Canada's economic growth slows, but recovery seen to follow

Although the Canadian economy is battling a slowdown, analysts are still maintaining a positive outlook overall, as interest rate hikes and a rebound are expected in near future, according to Bloomberg.

“[The] fundamentals are still in place. It’s true we are not getting ideal results, [but] it’s still too early to say that things are bad in Canada.” said Krishen Rangasamy, a senior economist at National Bank of Canada.

Reports showed that country’s economic growth did not top 2% for three consecutive quarters – something that hasn’t happened since 2015. The decline was mainly driven by lower consumer spending, which was down 1.4% over the first three months of the year.

This development did not alarm economists, who said that the upcoming economic growth will amount to a 2.5 % increase in the second quarter, and that growth is anticipated to remain above 2% for the rest of 2018.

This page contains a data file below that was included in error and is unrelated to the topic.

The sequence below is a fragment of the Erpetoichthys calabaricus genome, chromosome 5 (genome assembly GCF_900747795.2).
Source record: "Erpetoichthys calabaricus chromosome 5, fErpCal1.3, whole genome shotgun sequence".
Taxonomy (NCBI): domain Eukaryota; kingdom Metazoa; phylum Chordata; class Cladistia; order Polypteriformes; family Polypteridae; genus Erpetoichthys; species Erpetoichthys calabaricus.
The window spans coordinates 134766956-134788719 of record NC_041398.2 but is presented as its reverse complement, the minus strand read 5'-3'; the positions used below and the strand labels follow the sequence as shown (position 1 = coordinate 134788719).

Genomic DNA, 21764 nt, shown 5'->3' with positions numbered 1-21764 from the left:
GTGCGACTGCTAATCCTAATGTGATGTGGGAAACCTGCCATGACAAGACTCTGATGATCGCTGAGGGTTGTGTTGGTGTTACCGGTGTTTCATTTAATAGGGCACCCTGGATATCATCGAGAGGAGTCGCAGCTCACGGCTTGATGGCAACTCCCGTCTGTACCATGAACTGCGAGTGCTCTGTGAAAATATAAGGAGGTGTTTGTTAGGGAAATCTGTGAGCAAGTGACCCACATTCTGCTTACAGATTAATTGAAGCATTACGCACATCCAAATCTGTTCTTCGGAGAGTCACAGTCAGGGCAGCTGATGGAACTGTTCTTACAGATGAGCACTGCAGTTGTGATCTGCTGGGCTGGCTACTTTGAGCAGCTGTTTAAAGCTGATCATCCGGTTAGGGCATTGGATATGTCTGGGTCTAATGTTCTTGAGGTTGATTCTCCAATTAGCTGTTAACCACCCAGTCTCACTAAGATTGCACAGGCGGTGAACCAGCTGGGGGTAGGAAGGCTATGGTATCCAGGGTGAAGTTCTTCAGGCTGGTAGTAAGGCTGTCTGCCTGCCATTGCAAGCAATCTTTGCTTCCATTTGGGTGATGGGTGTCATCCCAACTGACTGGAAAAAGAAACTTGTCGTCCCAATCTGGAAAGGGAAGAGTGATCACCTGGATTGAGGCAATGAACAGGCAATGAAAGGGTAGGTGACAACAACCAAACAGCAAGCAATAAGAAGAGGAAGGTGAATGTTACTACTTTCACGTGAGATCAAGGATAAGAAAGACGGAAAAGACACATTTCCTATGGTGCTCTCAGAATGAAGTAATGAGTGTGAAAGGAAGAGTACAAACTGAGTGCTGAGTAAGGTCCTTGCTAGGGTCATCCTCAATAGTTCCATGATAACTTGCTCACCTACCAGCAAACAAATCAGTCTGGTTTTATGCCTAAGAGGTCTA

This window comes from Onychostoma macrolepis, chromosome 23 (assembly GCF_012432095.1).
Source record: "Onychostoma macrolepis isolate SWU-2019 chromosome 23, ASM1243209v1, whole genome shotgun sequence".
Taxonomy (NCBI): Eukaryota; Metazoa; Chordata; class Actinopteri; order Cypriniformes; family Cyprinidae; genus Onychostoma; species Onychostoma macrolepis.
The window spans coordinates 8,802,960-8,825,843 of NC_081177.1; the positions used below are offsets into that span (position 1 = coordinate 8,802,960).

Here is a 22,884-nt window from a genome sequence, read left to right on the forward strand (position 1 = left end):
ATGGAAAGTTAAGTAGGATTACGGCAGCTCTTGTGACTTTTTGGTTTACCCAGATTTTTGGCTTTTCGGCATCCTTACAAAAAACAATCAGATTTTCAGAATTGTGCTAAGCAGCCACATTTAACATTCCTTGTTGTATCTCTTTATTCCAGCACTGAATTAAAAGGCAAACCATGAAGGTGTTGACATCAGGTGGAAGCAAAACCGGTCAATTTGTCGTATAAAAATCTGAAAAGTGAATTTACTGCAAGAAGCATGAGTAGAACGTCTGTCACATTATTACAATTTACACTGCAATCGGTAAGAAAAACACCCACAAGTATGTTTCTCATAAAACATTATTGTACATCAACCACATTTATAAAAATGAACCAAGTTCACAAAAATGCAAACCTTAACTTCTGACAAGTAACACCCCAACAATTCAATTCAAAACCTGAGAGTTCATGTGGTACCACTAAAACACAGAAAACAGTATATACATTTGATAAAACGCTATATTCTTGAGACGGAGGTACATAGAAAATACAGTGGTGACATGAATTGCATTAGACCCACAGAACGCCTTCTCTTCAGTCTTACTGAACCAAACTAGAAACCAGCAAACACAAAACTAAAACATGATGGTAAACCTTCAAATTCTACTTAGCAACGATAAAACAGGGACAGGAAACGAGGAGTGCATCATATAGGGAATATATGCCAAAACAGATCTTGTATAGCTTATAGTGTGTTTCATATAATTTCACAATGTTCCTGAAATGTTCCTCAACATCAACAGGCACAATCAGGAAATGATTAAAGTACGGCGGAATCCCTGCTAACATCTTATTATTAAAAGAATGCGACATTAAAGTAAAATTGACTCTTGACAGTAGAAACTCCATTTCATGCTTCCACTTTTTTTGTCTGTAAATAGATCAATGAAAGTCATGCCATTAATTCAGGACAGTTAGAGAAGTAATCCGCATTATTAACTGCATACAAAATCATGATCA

However, numbers released last Friday imply a halt in recovery. According to data from Statistics Canada, the consumer price index posted an annual rate of 2.2% in May. Apart from suggesting that there was no improvement from April, this figure is not what the economists were presuming for a target of 2.6 % growth.

Still, economics emphasize that the nation’s economy may benefit from strong wage hikes and the projected boost the nation’s exporters will get from robust U.S. growth. Based on a survey by Bloomberg’s economists, “The U.S. economy is expected to expand at a 2.9% pace this year, versus 2.1% for Canada”

Rangasamy also added that one probable reason for the stunted growth was the weather in Quebec and Ontario. Further, Derek Holt, an economist at Scotiabank, agreed, adding that poor weather may have affected price data.

“I strongly suspect that weather played a role in tamping down inflation given softness in classic weather related categories like clothing and tourism. This should be temporary.”

Notably, the central bank’s April forecast saw 2.3% second-quarter inflation in the economy. Currently, numbers are on track for the expected growth.


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